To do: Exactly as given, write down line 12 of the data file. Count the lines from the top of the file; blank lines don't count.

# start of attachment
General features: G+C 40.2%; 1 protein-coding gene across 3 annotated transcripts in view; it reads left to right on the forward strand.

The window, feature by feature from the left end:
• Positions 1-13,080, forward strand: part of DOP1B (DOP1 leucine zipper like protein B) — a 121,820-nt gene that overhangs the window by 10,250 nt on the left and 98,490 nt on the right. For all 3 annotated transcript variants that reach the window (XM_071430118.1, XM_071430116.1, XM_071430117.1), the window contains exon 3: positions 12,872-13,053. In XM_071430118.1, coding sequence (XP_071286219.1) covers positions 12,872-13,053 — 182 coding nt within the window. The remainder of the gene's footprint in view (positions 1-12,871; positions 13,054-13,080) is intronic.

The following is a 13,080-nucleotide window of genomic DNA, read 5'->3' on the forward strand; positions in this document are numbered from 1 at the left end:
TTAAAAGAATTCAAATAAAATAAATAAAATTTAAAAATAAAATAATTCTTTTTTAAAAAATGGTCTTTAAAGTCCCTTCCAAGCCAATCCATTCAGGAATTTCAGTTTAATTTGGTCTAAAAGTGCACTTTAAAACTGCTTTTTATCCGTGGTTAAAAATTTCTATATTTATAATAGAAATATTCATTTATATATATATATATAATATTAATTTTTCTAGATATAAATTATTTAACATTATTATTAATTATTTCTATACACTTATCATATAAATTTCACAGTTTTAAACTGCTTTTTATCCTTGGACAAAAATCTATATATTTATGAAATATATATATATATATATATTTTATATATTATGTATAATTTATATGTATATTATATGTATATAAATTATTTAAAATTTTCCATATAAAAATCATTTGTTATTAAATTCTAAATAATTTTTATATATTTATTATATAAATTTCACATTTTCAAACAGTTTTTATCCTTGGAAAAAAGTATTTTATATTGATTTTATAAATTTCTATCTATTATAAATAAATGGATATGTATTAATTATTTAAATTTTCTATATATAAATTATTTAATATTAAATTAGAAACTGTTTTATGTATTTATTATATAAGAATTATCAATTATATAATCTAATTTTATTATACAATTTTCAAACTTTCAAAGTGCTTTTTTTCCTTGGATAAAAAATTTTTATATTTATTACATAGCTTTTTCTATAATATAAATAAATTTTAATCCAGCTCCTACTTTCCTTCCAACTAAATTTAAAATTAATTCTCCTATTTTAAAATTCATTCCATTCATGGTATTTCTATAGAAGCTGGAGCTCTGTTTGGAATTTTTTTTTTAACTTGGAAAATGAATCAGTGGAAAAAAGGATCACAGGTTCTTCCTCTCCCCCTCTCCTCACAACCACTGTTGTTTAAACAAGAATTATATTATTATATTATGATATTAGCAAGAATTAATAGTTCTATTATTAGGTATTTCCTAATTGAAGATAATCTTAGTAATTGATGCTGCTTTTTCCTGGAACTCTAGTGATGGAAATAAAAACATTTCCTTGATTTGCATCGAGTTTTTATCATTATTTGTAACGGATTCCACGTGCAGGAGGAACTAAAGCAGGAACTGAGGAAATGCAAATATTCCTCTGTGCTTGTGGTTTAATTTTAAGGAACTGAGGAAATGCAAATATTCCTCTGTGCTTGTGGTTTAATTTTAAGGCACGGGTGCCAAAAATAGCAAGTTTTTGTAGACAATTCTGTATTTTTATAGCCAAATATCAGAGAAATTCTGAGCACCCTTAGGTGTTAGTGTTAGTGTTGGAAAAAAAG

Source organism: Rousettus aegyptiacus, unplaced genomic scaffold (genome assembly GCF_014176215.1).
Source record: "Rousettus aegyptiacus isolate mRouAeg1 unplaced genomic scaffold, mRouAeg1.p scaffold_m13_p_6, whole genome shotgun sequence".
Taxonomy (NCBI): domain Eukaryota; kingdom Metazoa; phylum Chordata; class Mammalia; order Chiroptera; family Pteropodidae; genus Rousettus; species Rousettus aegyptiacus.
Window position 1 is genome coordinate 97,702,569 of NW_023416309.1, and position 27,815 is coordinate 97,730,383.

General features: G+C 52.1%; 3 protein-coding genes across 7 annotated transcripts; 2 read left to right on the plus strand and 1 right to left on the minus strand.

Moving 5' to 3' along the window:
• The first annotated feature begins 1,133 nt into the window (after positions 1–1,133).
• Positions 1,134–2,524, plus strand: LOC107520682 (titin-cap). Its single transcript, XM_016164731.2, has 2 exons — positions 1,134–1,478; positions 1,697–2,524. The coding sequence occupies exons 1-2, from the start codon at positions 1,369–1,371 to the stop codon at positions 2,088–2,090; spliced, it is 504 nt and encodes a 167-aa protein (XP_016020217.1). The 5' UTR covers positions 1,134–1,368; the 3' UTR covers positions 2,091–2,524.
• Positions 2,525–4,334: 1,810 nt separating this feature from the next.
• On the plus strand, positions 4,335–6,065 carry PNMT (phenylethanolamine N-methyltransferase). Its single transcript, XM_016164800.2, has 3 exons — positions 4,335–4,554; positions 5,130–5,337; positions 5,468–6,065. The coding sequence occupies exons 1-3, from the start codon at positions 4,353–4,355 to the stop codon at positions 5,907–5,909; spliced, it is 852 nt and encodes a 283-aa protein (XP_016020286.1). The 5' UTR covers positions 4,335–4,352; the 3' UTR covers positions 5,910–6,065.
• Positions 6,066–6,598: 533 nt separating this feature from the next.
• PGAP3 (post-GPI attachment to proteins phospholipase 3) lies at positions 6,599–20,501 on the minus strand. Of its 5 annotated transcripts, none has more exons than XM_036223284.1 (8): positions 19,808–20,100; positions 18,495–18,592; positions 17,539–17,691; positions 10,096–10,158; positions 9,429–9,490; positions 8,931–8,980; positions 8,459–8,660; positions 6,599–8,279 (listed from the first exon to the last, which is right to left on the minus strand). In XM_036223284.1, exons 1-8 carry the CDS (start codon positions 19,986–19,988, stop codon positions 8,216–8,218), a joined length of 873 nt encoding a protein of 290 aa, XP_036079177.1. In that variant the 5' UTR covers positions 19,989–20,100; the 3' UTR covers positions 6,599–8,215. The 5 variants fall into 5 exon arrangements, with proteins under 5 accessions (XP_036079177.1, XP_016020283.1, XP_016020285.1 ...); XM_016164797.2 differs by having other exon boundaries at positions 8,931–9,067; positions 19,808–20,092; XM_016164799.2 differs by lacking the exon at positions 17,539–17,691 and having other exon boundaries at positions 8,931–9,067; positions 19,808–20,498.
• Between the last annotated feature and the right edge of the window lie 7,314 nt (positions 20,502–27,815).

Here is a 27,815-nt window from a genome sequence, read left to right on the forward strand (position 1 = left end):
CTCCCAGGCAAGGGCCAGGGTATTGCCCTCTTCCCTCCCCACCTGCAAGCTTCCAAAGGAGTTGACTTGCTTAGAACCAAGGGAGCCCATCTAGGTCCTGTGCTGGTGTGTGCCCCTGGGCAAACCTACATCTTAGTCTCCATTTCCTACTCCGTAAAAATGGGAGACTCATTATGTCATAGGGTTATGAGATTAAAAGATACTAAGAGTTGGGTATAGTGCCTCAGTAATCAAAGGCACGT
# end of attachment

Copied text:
• The first annotated feature begins 1,133 nt into the window (after positions 1–1,133).